Tag

Speaking Our Identity

El Molo

Story by Hellen Losapicho, age 34, El Molo (Kenya), and Magella Hassan Lenatiyama, age 35, El Molo (Kenya) The last fluent speaker of our language, El Molo, died in 1999, and it is now one of the most endangered languages in the world. When the Samburu people moved into our territories after an outbreak of

On Being a Chain Link Toward a Stronger Future: An Interview with Skil Jaadee White (Haida, age 24)

Haida

Interview by Luisa Maffi, Editor of Langscape Magazine, Co-founder and Director, Terralingua In June of 2019, I was very fortunate to attend a unique event: the HELISET TŦE SḰÁL “Let the Languages Live” conference in Victoria, British Columbia, Canada (June 24–26, 2019). Organized by the First Peoples’ Cultural Council and the First Peoples’ Cultural Foundation,

My Missing Tongue

Indigenous Languages

Story by Abraham Ofori-Henaku, age 21, Akan (Ghana) . It’s been quite a long journey growing up in a society that very much holds on to its rich way of life — something that I always took for granted. And now, it’s all coming back to me in regret. Oh! Pardon me! Where are my manners? Hi there!

TEKS | Promoting & Safeguarding Biocultural Diversity through the Arts

Dely Roy Nalo and Thomas Dick Traditional: Habits and ways built over the years that are flexible and change in relation to new circumstances and situations Entertainment: An opportunity for the people to express and adjust, to adapt, safeguard kastom music and acts using contemporary arts in the face of overwhelming foreign influences Kastom (custom):

Cristina Calderón: Memories of My Yagan Grandmother

Indigenous languages

Cristina Zárraga (Yagan, Chile) “I was born in Róbalo, on the 24th of May. And they say, so tells me my aunt, that when I was born during the night, there was a storm from the south. And I was born in an akali. My dad built an akali, and my aunt attended my mom so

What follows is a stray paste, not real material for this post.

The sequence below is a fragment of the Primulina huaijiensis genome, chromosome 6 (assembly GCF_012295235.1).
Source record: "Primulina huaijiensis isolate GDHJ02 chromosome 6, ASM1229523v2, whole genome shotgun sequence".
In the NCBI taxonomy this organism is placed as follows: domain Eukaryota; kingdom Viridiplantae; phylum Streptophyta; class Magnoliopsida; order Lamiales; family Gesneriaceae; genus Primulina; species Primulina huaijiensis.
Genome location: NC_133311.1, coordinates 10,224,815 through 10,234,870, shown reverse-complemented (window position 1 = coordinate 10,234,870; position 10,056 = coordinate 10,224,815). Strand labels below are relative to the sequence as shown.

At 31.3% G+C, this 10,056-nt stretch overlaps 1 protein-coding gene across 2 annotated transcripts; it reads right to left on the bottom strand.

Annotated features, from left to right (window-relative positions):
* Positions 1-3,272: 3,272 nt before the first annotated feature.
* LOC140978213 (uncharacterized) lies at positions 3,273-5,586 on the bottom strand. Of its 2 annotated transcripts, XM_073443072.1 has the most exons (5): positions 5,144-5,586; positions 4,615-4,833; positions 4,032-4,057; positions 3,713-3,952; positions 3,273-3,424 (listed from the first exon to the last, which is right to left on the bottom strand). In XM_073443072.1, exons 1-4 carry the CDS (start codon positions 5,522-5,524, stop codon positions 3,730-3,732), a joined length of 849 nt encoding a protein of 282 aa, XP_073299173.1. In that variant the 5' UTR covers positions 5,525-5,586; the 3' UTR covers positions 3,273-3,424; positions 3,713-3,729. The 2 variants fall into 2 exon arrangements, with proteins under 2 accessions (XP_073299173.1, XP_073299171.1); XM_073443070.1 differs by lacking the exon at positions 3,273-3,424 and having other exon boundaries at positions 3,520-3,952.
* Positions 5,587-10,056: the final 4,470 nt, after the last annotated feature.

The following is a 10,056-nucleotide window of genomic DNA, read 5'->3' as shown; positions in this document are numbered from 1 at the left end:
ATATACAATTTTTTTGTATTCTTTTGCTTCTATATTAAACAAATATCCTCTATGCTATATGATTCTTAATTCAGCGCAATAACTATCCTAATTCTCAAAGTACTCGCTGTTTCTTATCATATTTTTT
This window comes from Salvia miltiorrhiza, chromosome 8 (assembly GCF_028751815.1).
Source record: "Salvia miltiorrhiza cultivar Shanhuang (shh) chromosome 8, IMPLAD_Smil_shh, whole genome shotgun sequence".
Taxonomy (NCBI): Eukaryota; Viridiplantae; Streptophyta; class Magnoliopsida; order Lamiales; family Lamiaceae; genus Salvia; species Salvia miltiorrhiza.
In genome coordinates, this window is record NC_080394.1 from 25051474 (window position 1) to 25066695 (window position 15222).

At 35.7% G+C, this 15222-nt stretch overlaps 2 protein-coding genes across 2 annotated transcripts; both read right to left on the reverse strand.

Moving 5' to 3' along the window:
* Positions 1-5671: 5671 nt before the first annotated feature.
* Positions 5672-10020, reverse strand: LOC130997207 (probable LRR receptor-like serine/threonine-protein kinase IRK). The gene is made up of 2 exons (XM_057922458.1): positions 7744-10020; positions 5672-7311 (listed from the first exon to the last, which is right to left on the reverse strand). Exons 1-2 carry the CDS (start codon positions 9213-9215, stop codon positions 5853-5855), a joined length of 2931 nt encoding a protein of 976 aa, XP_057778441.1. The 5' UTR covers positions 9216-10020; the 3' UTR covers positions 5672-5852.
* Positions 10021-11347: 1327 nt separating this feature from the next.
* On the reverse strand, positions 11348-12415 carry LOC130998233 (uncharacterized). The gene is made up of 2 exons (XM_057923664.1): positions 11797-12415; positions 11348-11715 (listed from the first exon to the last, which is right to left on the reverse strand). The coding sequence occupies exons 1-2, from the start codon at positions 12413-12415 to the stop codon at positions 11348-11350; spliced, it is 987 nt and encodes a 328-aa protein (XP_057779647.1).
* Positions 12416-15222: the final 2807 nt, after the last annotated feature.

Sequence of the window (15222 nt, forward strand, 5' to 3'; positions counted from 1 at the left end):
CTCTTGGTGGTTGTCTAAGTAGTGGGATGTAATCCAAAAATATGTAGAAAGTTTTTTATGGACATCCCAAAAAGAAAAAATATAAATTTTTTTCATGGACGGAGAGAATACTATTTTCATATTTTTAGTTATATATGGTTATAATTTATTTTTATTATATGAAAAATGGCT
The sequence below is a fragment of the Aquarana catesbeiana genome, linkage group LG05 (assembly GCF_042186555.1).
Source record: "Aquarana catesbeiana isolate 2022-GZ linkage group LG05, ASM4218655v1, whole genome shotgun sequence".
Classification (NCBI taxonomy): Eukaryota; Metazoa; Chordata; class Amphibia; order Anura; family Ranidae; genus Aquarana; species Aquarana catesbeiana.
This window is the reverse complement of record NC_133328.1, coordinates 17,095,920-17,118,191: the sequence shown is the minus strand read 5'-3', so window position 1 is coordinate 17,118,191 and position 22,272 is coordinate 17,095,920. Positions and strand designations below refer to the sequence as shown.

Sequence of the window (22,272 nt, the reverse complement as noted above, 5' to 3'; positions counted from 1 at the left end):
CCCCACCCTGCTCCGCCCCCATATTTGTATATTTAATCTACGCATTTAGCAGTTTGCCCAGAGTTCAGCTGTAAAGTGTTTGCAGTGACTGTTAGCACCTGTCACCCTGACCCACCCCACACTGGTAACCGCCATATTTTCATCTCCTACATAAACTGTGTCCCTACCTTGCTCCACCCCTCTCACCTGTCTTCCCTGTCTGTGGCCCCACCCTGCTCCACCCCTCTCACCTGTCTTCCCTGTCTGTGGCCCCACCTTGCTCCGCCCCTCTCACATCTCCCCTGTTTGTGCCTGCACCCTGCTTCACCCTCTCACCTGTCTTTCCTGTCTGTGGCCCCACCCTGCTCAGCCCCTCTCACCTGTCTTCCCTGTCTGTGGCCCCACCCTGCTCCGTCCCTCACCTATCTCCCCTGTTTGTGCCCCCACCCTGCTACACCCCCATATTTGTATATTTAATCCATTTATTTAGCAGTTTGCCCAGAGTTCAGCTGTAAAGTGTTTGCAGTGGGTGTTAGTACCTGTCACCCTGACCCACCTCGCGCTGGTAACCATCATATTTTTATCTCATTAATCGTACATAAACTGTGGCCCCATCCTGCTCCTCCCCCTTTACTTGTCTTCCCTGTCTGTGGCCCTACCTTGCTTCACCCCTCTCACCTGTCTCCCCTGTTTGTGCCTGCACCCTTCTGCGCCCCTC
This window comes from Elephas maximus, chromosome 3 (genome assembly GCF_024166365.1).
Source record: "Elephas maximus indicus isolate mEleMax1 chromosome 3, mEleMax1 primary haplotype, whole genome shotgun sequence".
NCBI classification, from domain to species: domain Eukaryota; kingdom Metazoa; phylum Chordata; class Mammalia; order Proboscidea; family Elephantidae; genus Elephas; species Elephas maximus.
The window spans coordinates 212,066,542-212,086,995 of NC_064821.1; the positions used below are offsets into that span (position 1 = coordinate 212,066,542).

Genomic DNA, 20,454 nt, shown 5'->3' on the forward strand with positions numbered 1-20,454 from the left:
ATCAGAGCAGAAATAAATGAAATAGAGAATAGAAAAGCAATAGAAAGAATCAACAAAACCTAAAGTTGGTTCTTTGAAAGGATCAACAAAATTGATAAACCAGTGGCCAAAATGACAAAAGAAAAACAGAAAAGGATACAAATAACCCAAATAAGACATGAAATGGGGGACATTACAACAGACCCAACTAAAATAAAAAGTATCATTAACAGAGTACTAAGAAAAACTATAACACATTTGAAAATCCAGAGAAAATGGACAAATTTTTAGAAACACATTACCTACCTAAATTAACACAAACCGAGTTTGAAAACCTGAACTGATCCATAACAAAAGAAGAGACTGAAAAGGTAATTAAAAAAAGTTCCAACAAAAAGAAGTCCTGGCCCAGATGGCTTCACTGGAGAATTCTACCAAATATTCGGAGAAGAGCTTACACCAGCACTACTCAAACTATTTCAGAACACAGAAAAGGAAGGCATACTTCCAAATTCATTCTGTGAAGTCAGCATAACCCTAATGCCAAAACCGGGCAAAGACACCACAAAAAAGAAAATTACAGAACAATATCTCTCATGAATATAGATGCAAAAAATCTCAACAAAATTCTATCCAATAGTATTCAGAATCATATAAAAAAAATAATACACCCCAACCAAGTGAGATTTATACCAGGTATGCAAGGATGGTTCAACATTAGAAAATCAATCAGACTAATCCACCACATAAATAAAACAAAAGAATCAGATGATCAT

It Takes a Community to Raise a Speaker: An Interview with Jordan Brant (Mohawk, age 29)

Interview by Luisa Maffi, Editor of Langscape Magazine, Co-founder and Director, Terralingua In June of 2019, I was very fortunate to attend a unique event: the HELISET TŦE SḰÁL “Let the Languages Live” conference in Victoria, British Columbia, Canada (June 24–26, 2019). Organized by the First Peoples’ Cultural Council and the First Peoples’ Cultural Foundation,

Strengthening the Link between Green “Fights” & Language “Fights”: A Proposal from Basque Country

language diversity

Beñat Garaio Mendizabal Langscape Magazine is the loudspeaker and meeting point for those of us . . . who believe that there is an alternative in this world, another way to understand our lives. We resist thinking that we will live and die on the same errant planet, a planet that is being systematically destroyed by our

Learning to Write Our Native Language: The Nepalbhasa Ranjana Script of Nepal

Indigenous Languages

Story by Manju Maharjan and Yuvash Vaidya (Newar, Nepal), ages 23 and 28 We are Newars, the Indigenous people of the Kathmandu Valley in Nepal. We are worshippers in the Hindu and Buddhist traditions and belong to several different ethnic groups, but historically we all spoke a common language, Nepalbhasa. While the language is prevalent

A New Approach to Bilingual Marine Conservation Science Education | The Collaborative work of Caribbean Communities and Marine Conservation without Borders

by Thomas Dean King . . Marine Conservation without Borders (MCwB) is a nongovernmental organization that translates scientific ideas into oral languages that currently lack words to express such concepts. MCwB’s Executive Director, Robert C. “Robby” Thigpen, has built a network of collaborators among a diversity of linguistic communities and conservation advocates throughout the Caribbean. MCwB

The Power of Place Names | Embedding Bama Local Languages into the Australian Landscape

by Michaela Jeannaisse Carter . . In July 2017, I abandoned my Pacific Northwest summer break in North America in favor of a tropical winter internship a little closer to home. I flew across the Pacific Ocean to join a small but ambitious effort that was about to begin on the ancestral homelands of the Bama